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Vol 1 | Issue #1 | Winter 2014

Daniel Bachman

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FEATURE 1 – WORDS BY Sunny Eckerle

After what seemed like an endless winter, longer and colder than usual, the final weekend of May offered a much needed warmth. With a 24-pack of High Life in the trunk and the windows down, we headed west. Soft hills rose into the Shenandoah Mountains. Cell service waned and eventually dropped out. Our landmark dependent directions became our only guide. "Over the bridge and right at the yellow mail box." We wound down a one-lane dirt path, climbing higher into the hills.

And so we arrived at Forest Floor Studios, just shy of Shenandoah National Park. It’s easy to see why Daniel Bachman, the 24 year-old Virginia native, has chosen to record here. Previous releases from the finger-picking visionary were born at Forest Floor, as is his latest and last album on Tompkins Square, Jesus I’m a Sinner.

The one room studio is unexpectedly well stocked. It's absolutely off the beaten path, yet no less legitimate for it. Surrounded by only the wind brushing through the leaves, the faint trickling of a stream, and the singing of the local bird residents, it's a fitting backdrop for the scratch and twang of Daniel's homey and rural finger-style creations.

Hellos are exchanged with Daniel, beers are opened, and we're introduced to Forrest Marquisee, the producer at Forest Floor Studios. Inside the small studio, Daniel gets to work, starting where he and Forrest left off the day before. Much of the recording is finished when we arrive on Saturday, Daniel having been at the studio for a few days already. After only one false start, Daniel records the final track for the album with the front door open, the sounds from outside creeping through the screen door.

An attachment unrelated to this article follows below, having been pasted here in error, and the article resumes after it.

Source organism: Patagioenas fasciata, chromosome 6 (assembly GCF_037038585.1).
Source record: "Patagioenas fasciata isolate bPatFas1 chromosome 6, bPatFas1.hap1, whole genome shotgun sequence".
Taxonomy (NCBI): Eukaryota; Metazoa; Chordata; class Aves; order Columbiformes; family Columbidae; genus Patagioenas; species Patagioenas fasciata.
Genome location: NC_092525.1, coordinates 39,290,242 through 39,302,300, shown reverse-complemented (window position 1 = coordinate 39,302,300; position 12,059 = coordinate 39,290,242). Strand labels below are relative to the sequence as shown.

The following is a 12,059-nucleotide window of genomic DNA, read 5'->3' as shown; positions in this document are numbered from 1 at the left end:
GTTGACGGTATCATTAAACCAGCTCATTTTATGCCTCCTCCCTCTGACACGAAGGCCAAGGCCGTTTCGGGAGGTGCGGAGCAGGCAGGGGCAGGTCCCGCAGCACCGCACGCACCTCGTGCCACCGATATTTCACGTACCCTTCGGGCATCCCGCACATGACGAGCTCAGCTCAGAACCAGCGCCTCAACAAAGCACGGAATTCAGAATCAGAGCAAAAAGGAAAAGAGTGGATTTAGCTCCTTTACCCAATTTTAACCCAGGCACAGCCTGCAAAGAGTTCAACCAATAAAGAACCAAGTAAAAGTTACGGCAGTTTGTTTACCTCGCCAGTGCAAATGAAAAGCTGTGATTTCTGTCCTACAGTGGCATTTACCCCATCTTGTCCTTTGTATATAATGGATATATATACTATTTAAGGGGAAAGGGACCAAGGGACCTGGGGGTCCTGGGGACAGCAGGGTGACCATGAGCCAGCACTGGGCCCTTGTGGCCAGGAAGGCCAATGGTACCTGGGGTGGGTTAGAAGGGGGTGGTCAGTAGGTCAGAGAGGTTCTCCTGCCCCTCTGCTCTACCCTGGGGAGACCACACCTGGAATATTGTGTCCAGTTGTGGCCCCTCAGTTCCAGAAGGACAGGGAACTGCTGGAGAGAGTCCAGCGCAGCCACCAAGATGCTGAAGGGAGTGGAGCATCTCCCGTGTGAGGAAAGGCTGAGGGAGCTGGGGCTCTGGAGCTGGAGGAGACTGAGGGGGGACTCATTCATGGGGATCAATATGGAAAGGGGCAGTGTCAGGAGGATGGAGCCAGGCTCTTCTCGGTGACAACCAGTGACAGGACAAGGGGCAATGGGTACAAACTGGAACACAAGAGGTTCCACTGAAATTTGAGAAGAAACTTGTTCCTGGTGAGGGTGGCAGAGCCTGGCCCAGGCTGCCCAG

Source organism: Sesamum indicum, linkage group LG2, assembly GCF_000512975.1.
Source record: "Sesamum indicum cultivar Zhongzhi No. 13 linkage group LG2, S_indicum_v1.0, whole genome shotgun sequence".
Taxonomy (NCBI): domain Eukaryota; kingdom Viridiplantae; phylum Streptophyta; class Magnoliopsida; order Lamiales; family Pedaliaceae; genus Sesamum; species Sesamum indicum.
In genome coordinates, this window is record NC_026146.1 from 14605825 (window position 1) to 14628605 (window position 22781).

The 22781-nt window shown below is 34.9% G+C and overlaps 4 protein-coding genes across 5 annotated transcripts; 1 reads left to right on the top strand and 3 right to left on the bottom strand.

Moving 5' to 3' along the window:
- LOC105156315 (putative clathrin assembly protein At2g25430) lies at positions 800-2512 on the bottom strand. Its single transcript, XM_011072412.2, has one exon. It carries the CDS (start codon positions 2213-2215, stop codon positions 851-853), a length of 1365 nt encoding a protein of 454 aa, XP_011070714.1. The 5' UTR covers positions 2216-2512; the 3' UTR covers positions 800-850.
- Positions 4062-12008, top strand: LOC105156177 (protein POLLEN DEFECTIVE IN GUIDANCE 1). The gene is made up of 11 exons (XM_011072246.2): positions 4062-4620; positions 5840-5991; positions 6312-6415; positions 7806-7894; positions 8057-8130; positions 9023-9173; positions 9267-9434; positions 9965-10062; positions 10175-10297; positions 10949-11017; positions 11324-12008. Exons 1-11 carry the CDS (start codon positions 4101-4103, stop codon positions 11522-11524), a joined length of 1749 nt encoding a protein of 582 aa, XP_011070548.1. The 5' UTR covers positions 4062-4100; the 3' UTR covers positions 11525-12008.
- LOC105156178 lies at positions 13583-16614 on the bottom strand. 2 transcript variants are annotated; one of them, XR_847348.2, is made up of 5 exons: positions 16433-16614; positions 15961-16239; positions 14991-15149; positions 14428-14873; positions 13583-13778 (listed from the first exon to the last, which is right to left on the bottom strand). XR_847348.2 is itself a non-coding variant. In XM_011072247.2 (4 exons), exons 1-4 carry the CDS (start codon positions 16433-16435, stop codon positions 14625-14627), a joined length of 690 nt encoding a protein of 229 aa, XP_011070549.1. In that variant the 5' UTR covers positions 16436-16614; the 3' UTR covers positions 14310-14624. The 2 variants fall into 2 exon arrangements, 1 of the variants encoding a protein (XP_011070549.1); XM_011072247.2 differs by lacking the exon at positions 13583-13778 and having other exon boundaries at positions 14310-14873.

Our remaining time is spent outside, learning about the studio, Rappahannock County, and Daniel's home state of Virginia. We head to the stream not 50 feet from the studio, and stand barefoot in it as Daniel tells us all about where we are, often pointing one way or another to a landmark that correlates to one of his songs. He knows this place well, his casual explanations clearly well worn from time and use. He enjoys sharing his love for his home, which he does most successfully through his music. Sun Over Old Rag, Seven Pines, 218 to Caledon - all song titles of his as well as references to the Old Dominion.

Forrest gives us a tour of the area including a botany lesson, complete with tastings. We all pluck a bud of honeysuckle and carefully pull out the stemen for a small taste of sweetness. We're invited into Forrest's home, just up the hill, to see his father's guitar workshop and even try our hand at a few of the fully handmade instruments.

As the morning warms into afternoon, rainclouds begin to creep across the sky and signal our time to move on. Forest Floor Studio is only the first stop of the day. In a semi-frantic rush, we help Daniel grab the last of his equipment, round up the unopened beers from the porch of the studio, and hop into Daniel's timeworn Volvo to start our trek back east, just as the rain starts to fall. The old car has served him well. This year alone, he’s spent 9 months on the road. This car has carried him across the country and back for many other years of touring and now, it carries us back east.

As we wind down the narrow lane that brought us in, the mountains give way to a flatter landscape. The brief rain has left the spring greenery damp and warm, the humidity creeping in the open windows.

Eventually, the car swings around a wide bend somewhere near Culpepper, and Daniel points out Mount Pony, a small, nondescript hill just off the highway. He tells us that, what to any passerby would appear as nothing more than a lump on the land, is actually a secret mountain fortress. "The inside is hollow. The Federal Reserve used to keep gold in there, back in the sixties and seventies." He points out a strange structure nearer the road we pass as the old guard hut.